And I did. For twelve grueling weeks, I practiced the exposure therapy assignments set out by Dr. Christopher Donahue, and after twelve weeks of hell … I was free. Free for the first time since I was seven years old. I could barely even remember what freedom felt like, what it felt like to be master of my own thoughts, to rule over my OCD instead of having it rule me, and so it was actually a little scary at first.

But let me tell you: you get used to freedom, joy, and light pretty darn fast.

The last five years have been magnificent.

Please, please ask me questions if you have them.

For (lots!) more about OCD and ERP, go to jackieleasommers.com/OCD

Image credit: Jesus Solana

An Uncertain Framework

I used to get thrown by anything I couldn’t know FOR SURE.

Is real life real life, or am I just dreaming?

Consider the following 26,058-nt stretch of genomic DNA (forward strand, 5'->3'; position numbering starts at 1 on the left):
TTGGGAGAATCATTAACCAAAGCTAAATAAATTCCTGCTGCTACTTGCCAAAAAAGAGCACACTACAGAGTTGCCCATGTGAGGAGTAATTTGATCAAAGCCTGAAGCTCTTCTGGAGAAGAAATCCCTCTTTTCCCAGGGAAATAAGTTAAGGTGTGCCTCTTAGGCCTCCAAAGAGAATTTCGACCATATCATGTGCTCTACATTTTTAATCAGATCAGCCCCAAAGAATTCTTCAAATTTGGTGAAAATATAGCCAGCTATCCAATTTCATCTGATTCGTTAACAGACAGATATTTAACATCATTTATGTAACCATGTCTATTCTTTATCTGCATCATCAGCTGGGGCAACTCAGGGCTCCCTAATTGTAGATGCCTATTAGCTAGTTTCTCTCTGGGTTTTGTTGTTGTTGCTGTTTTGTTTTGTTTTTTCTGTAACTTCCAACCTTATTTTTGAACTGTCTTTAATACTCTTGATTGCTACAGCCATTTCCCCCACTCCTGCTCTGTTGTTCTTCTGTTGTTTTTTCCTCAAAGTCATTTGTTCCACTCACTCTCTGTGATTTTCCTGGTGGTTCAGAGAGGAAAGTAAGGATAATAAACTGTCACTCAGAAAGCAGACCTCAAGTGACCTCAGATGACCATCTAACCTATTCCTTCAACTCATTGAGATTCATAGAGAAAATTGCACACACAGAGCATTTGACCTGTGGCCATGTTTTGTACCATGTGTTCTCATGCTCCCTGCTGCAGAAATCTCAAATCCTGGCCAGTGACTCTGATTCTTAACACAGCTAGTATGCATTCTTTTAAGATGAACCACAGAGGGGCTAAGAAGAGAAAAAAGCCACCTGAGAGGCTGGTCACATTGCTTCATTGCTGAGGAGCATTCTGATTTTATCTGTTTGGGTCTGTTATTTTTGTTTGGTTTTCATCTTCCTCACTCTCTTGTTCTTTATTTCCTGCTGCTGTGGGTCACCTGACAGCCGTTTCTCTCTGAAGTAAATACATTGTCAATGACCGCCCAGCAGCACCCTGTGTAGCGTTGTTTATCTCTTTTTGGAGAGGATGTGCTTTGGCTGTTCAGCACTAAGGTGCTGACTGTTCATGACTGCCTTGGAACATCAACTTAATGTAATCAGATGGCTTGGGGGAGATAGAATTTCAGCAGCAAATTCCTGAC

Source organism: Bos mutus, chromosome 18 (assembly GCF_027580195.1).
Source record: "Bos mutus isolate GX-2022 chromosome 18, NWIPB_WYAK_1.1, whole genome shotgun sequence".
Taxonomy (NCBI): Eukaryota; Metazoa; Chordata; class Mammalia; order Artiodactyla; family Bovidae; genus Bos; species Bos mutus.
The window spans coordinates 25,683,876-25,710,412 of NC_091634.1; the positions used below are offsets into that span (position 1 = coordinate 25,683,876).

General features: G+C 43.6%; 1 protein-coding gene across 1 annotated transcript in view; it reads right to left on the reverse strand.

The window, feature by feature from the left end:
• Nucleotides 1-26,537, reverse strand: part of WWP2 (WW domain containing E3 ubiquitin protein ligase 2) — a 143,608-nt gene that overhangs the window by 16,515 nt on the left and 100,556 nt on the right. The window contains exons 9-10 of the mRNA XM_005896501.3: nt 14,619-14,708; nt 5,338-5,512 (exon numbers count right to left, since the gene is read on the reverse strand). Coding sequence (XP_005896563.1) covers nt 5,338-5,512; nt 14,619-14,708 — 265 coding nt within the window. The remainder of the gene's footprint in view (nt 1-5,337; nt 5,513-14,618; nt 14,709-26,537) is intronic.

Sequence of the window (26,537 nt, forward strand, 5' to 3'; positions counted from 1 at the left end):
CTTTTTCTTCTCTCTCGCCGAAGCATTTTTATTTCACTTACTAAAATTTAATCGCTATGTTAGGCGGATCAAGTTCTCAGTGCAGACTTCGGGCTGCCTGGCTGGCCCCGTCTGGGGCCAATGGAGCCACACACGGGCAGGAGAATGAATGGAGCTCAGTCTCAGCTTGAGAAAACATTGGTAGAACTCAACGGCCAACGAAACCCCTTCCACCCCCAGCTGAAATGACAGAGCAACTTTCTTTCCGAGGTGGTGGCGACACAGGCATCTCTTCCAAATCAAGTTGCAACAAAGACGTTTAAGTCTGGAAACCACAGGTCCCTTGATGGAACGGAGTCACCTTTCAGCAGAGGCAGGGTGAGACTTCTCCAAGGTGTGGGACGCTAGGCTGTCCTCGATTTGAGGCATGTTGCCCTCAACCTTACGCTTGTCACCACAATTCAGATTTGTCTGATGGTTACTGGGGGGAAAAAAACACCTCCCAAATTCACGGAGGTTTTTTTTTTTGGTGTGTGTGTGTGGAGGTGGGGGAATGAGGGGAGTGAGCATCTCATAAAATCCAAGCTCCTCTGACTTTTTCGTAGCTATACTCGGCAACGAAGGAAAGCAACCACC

Am I going to heaven?

Are my friends really my friends?

What do people really think of me?

Are people even really people?

I mean, completely thrown.  I had no framework for dealing with uncertainty.  And the truth is that a person just cannot live that way.  It’s not how life works.

Now that ERP has re-wired my mind, I am finally able to say, “I’m just going to have to accept that I can’t know” and carry on with life.  I never thought I’d be able to approach such huge things with that kind of statement.  Never. If you’re reading this and think that that is an impossibility for you, please know that I once thought the same.

uncertain

Related posts:
Narnia and Uncertainty
Uncertainty is the Key
Uncertainty
Interview with a Former HOCD Sufferer
No Antidote
Life is Risky Business

There’s so much more to OCD than hand-washing …